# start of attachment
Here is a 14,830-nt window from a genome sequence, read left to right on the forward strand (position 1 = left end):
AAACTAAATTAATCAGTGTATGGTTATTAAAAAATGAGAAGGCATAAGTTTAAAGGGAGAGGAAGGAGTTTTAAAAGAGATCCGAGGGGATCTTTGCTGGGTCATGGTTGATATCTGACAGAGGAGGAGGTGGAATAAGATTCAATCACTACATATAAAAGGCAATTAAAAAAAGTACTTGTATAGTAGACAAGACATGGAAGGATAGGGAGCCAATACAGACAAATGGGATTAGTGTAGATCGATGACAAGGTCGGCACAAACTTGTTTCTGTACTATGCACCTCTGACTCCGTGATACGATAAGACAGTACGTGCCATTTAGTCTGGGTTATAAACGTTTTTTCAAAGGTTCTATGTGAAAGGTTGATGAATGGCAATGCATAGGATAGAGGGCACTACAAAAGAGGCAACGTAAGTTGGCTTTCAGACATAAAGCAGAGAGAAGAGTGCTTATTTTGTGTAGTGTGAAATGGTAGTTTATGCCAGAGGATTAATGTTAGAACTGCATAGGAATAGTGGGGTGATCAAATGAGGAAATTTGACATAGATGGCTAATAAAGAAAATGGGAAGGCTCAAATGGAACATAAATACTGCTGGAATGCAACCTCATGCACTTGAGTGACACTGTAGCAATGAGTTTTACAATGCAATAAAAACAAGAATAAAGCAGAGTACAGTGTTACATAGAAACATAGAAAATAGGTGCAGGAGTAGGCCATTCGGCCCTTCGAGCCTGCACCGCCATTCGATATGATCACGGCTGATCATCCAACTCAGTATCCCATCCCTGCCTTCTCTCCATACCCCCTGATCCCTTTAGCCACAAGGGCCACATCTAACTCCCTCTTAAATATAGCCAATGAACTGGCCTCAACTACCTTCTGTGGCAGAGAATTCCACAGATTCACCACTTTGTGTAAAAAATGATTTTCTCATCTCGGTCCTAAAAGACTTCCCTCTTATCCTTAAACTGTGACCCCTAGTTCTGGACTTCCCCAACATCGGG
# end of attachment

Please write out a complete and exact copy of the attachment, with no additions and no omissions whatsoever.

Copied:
Here is a 14,830-nt window from a genome sequence, read left to right on the forward strand (position 1 = left end):
AAACTAAATTAATCAGTGTATGGTTATTAAAAAATGAGAAGGCATAAGTTTAAAGGGAGAGGAAGGAGTTTTAAAAGAGATCCGAGGGGATCTTTGCTGGGTCATGGTTGATATCTGACAGAGGAGGAGGTGGAATAAGATTCAATCACTACATATAAAAGGCAATTAAAAAAAGTACTTGTATAGTAGACAAGACATGGAAGGATAGGGAGCCAATACAGACAAATGGGATTAGTGTAGATCGATGACAAGGTCGGCACAAACTTGTTTCTGTACTATGCACCTCTGACTCCGTGATACGATAAGACAGTACGTGCCATTTAGTCTGGGTTATAAACGTTTTTTCAAAGGTTCTATGTGAAAGGTTGATGAATGGCAATGCATAGGATAGAGGGCACTACAAAAGAGGCAACGTAAGTTGGCTTTCAGACATAAAGCAGAGAGAAGAGTGCTTATTTTGTGTAGTGTGAAATGGTAGTTTATGCCAGAGGATTAATGTTAGAACTGCATAGGAATAGTGGGGTGATCAAATGAGGAAATTTGACATAGATGGCTAATAAAGAAAATGGGAAGGCTCAAATGGAACATAAATACTGCTGGAATGCAACCTCATGCACTTGAGTGACACTGTAGCAATGAGTTTTACAATGCAATAAAAACAAGAATAAAGCAGAGTACAGTGTTACATAGAAACATAGAAAATAGGTGCAGGAGTAGGCCATTCGGCCCTTCGAGCCTGCACCGCCATTCGATATGATCACGGCTGATCATCCAACTCAGTATCCCATCCCTGCCTTCTCTCCATACCCCCTGATCCCTTTAGCCACAAGGGCCACATCTAACTCCCTCTTAAATATAGCCAATGAACTGGCCTCAACTACCTTCTGTGGCAGAGAATTCCACAGATTCACCACTTTGTGTAAAAAATGATTTTCTCATCTCGGTCCTAAAAGACTTCCCTCTTATCCTTAAACTGTGACCCCTAGTTCTGGACTTCCCCAACATCGGG